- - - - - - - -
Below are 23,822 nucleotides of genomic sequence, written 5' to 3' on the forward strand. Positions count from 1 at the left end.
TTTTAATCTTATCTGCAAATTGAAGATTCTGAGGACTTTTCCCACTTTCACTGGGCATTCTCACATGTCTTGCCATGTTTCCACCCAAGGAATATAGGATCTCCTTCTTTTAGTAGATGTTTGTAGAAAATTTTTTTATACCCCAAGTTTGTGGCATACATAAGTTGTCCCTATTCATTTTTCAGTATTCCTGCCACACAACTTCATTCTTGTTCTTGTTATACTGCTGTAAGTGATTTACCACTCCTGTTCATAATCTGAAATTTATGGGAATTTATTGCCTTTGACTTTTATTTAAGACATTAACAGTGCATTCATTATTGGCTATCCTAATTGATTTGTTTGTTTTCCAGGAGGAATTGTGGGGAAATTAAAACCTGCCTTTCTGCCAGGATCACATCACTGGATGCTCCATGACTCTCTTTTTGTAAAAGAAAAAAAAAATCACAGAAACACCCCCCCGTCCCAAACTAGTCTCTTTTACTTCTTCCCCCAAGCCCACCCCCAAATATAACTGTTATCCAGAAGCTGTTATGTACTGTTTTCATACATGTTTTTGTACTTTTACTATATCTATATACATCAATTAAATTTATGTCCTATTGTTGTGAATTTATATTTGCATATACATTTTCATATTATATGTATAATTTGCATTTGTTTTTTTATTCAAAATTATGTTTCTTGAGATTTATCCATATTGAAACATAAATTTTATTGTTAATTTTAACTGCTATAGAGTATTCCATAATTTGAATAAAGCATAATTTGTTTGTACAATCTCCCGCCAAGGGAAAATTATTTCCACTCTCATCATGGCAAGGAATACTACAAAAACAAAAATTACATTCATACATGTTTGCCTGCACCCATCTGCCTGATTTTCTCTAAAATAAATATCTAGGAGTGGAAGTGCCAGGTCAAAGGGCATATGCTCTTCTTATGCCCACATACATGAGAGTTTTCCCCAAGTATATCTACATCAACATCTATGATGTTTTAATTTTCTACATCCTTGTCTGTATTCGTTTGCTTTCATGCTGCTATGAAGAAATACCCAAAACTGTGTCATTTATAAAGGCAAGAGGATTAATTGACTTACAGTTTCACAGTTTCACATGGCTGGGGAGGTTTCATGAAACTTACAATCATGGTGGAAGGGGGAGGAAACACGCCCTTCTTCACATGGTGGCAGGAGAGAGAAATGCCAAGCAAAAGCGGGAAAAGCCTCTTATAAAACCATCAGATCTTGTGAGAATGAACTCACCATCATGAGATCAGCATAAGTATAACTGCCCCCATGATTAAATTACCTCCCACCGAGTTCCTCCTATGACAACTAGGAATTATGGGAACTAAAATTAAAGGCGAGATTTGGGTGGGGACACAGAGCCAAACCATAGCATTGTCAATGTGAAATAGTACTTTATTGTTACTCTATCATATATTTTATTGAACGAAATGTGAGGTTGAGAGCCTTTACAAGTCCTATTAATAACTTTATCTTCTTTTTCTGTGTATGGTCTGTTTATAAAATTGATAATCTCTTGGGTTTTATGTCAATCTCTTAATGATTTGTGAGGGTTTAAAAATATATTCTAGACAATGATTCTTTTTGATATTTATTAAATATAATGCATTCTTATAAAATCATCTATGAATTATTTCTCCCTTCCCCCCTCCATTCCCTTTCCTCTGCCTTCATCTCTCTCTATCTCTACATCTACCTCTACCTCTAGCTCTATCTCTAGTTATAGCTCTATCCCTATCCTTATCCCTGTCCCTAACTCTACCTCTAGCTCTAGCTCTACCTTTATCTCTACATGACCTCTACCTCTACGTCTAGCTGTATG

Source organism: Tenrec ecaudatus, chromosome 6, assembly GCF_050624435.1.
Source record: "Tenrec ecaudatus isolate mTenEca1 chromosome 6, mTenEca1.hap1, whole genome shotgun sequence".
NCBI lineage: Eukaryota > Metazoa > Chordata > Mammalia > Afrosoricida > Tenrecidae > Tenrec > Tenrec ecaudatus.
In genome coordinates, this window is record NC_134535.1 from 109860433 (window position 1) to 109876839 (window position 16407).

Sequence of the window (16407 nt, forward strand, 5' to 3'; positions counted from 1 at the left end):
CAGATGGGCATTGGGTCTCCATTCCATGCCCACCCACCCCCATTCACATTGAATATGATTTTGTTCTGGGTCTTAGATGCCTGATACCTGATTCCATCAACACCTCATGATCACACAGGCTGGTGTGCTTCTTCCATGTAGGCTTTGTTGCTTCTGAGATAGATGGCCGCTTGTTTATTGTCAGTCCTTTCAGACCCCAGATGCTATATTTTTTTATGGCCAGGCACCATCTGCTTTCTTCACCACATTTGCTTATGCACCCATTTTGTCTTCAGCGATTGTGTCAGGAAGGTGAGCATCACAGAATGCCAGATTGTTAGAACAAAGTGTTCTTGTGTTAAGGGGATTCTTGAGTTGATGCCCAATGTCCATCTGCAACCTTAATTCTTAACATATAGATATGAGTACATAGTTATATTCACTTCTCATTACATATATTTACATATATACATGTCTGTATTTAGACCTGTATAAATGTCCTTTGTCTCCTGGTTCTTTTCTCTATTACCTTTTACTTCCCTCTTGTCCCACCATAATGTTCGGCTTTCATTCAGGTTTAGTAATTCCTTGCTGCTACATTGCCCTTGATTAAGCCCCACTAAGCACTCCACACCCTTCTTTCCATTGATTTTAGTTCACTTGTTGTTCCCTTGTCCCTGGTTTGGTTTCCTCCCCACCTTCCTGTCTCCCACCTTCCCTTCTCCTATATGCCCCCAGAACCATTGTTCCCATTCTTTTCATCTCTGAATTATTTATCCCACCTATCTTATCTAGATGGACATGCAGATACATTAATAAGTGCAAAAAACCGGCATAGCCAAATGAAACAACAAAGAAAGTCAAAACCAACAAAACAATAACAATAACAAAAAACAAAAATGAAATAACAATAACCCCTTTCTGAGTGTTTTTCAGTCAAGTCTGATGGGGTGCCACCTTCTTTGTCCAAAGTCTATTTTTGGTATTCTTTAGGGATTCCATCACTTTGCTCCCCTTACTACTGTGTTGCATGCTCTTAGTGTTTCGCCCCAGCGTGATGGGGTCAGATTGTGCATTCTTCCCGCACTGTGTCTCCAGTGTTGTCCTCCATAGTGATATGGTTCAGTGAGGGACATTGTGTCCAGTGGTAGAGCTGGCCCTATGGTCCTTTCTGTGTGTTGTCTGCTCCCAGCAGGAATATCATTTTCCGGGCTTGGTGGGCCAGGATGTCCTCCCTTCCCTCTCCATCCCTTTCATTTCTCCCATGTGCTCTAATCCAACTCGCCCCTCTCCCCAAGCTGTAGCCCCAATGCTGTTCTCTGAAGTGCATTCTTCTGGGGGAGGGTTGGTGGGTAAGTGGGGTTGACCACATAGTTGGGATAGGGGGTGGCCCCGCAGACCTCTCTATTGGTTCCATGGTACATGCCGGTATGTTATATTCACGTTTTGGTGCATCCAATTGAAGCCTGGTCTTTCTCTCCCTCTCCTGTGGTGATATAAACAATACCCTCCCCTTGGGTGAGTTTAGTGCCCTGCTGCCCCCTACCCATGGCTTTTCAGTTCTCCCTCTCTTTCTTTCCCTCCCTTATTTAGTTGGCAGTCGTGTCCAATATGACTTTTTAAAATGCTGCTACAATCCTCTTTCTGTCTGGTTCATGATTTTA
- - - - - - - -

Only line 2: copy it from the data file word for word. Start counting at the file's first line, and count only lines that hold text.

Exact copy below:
TTTTAATCTTATCTGCAAATTGAAGATTCTGAGGACTTTTCCCACTTTCACTGGGCATTCTCACATGTCTTGCCATGTTTCCACCCAAGGAATATAGGATCTCCTTCTTTTAGTAGATGTTTGTAGAAAATTTTTTTATACCCCAAGTTTGTGGCATACATAAGTTGTCCCTATTCATTTTTCAGTATTCCTGCCACACAACTTCATTCTTGTTCTTGTTATACTGCTGTAAGTGATTTACCACTCCTGTTCATAATCTGAAATTTATGGGAATTTATTGCCTTTGACTTTTATTTAAGACATTAACAGTGCATTCATTATTGGCTATCCTAATTGATTTGTTTGTTTTCCAGGAGGAATTGTGGGGAAATTAAAACCTGCCTTTCTGCCAGGATCACATCACTGGATGCTCCATGACTCTCTTTTTGTAAAAGAAAAAAAAAATCACAGAAACACCCCCCCGTCCCAAACTAGTCTCTTTTACTTCTTCCCCCAAGCCCACCCCCAAATATAACTGTTATCCAGAAGCTGTTATGTACTGTTTTCATACATGTTTTTGTACTTTTACTATATCTATATACATCAATTAAATTTATGTCCTATTGTTGTGAATTTATATTTGCATATACATTTTCATATTATATGTATAATTTGCATTTGTTTTTTTATTCAAAATTATGTTTCTTGAGATTTATCCATATTGAAACATAAATTTTATTGTTAATTTTAACTGCTATAGAGTATTCCATAATTTGAATAAAGCATAATTTGTTTGTACAATCTCCCGCCAAGGGAAAATTATTTCCACTCTCATCATGGCAAGGAATACTACAAAAACAAAAATTACATTCATACATGTTTGCCTGCACCCATCTGCCTGATTTTCTCTAAAATAAATATCTAGGAGTGGAAGTGCCAGGTCAAAGGGCATATGCTCTTCTTATGCCCACATACATGAGAGTTTTCCCCAAGTATATCTACATCAACATCTATGATGTTTTAATTTTCTACATCCTTGTCTGTATTCGTTTGCTTTCATGCTGCTATGAAGAAATACCCAAAACTGTGTCATTTATAAAGGCAAGAGGATTAATTGACTTACAGTTTCACAGTTTCACATGGCTGGGGAGGTTTCATGAAACTTACAATCATGGTGGAAGGGGGAGGAAACACGCCCTTCTTCACATGGTGGCAGGAGAGAGAAATGCCAAGCAAAAGCGGGAAAAGCCTCTTATAAAACCATCAGATCTTGTGAGAATGAACTCACCATCATGAGATCAGCATAAGTATAACTGCCCCCATGATTAAATTACCTCCCACCGAGTTCCTCCTATGACAACTAGGAATTATGGGAACTAAAATTAAAGGCGAGATTTGGGTGGGGACACAGAGCCAAACCATAGCATTGTCAATGTGAAATAGTACTTTATTGTTACTCTATCATATATTTTATTGAACGAAATGTGAGGTTGAGAGCCTTTACAAGTCCTATTAATAACTTTATCTTCTTTTTCTGTGTATGGTCTGTTTATAAAATTGATAATCTCTTGGGTTTTATGTCAATCTCTTAATGATTTGTGAGGGTTTAAAAATATATTCTAGACAATGATTCTTTTTGATATTTATTAAATATAATGCATTCTTATAAAATCATCTATGAATTATTTCTCCCTTCCCCCCTCCATTCCCTTTCCTCTGCCTTCATCTCTCTCTATCTCTACATCTACCTCTACCTCTAGCTCTATCTCTAGTTATAGCTCTATCCCTATCCTTATCCCTGTCCCTAACTCTACCTCTAGCTCTAGCTCTACCTTTATCTCTACATGACCTCTACCTCTACGTCTAGCTGTATG